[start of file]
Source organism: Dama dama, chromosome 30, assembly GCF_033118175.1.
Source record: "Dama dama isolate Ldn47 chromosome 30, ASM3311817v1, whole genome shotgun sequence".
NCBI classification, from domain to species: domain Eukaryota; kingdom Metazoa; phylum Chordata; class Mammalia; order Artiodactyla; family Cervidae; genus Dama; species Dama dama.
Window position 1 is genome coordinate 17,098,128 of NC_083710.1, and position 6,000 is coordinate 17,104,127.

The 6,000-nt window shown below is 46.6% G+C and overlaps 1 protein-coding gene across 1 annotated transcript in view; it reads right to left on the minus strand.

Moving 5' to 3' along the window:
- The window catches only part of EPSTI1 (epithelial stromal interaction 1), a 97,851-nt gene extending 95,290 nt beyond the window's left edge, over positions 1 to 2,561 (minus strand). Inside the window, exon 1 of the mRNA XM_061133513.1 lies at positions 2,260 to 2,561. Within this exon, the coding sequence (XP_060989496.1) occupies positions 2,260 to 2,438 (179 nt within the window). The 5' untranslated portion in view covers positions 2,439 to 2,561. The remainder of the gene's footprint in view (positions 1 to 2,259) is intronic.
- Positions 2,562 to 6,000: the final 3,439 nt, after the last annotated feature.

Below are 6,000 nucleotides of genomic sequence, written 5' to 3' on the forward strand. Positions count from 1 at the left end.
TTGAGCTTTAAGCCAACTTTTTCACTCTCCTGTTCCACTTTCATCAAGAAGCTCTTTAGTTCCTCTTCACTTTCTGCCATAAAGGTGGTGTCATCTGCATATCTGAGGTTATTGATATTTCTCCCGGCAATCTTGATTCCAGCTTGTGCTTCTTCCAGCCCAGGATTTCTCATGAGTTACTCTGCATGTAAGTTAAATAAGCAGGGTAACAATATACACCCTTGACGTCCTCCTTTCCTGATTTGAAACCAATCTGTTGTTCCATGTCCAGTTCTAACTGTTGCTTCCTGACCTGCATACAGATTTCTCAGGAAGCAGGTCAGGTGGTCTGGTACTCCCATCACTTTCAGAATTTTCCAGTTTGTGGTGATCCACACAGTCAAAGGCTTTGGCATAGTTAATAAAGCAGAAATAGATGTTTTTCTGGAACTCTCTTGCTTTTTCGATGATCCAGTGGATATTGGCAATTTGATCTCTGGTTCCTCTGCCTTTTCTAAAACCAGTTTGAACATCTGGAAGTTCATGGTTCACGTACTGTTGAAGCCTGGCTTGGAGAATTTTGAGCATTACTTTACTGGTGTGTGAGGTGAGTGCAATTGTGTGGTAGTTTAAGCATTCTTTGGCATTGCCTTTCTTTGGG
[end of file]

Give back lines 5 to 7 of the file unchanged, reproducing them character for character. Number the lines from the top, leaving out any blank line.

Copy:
The 6,000-nt window shown below is 46.6% G+C and overlaps 1 protein-coding gene across 1 annotated transcript in view; it reads right to left on the minus strand.

Moving 5' to 3' along the window:
- The window catches only part of EPSTI1 (epithelial stromal interaction 1), a 97,851-nt gene extending 95,290 nt beyond the window's left edge, over positions 1 to 2,561 (minus strand). Inside the window, exon 1 of the mRNA XM_061133513.1 lies at positions 2,260 to 2,561. Within this exon, the coding sequence (XP_060989496.1) occupies positions 2,260 to 2,438 (179 nt within the window). The 5' untranslated portion in view covers positions 2,439 to 2,561. The remainder of the gene's footprint in view (positions 1 to 2,259) is intronic.